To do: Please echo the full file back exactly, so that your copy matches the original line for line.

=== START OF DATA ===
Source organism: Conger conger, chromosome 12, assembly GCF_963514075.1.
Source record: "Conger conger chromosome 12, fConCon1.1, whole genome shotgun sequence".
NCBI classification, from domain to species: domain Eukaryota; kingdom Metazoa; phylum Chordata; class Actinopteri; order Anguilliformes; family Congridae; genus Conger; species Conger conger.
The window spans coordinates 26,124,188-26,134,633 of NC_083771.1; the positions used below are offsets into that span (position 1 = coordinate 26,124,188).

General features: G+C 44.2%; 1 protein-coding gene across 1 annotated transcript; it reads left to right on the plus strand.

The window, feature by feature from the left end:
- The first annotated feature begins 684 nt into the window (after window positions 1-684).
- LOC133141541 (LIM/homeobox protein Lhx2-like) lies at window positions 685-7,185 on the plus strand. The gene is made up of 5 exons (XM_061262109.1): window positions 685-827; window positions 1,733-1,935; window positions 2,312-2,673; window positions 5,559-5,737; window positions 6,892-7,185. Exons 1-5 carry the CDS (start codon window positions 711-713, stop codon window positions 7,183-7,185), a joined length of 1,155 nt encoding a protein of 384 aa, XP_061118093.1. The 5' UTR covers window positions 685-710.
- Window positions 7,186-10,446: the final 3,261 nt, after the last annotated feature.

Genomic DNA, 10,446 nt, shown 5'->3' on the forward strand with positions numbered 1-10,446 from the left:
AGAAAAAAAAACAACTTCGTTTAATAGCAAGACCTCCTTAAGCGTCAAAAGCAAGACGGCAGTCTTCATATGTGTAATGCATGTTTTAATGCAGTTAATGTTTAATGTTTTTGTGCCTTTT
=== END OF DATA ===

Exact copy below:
Source organism: Conger conger, chromosome 12, assembly GCF_963514075.1.
Source record: "Conger conger chromosome 12, fConCon1.1, whole genome shotgun sequence".
NCBI classification, from domain to species: domain Eukaryota; kingdom Metazoa; phylum Chordata; class Actinopteri; order Anguilliformes; family Congridae; genus Conger; species Conger conger.
The window spans coordinates 26,124,188-26,134,633 of NC_083771.1; the positions used below are offsets into that span (position 1 = coordinate 26,124,188).

General features: G+C 44.2%; 1 protein-coding gene across 1 annotated transcript; it reads left to right on the plus strand.

The window, feature by feature from the left end:
- The first annotated feature begins 684 nt into the window (after window positions 1-684).
- LOC133141541 (LIM/homeobox protein Lhx2-like) lies at window positions 685-7,185 on the plus strand. The gene is made up of 5 exons (XM_061262109.1): window positions 685-827; window positions 1,733-1,935; window positions 2,312-2,673; window positions 5,559-5,737; window positions 6,892-7,185. Exons 1-5 carry the CDS (start codon window positions 711-713, stop codon window positions 7,183-7,185), a joined length of 1,155 nt encoding a protein of 384 aa, XP_061118093.1. The 5' UTR covers window positions 685-710.
- Window positions 7,186-10,446: the final 3,261 nt, after the last annotated feature.

Genomic DNA, 10,446 nt, shown 5'->3' on the forward strand with positions numbered 1-10,446 from the left:
AGAAAAAAAAACAACTTCGTTTAATAGCAAGACCTCCTTAAGCGTCAAAAGCAAGACGGCAGTCTTCATATGTGTAATGCATGTTTTAATGCAGTTAATGTTTAATGTTTTTGTGCCTTTT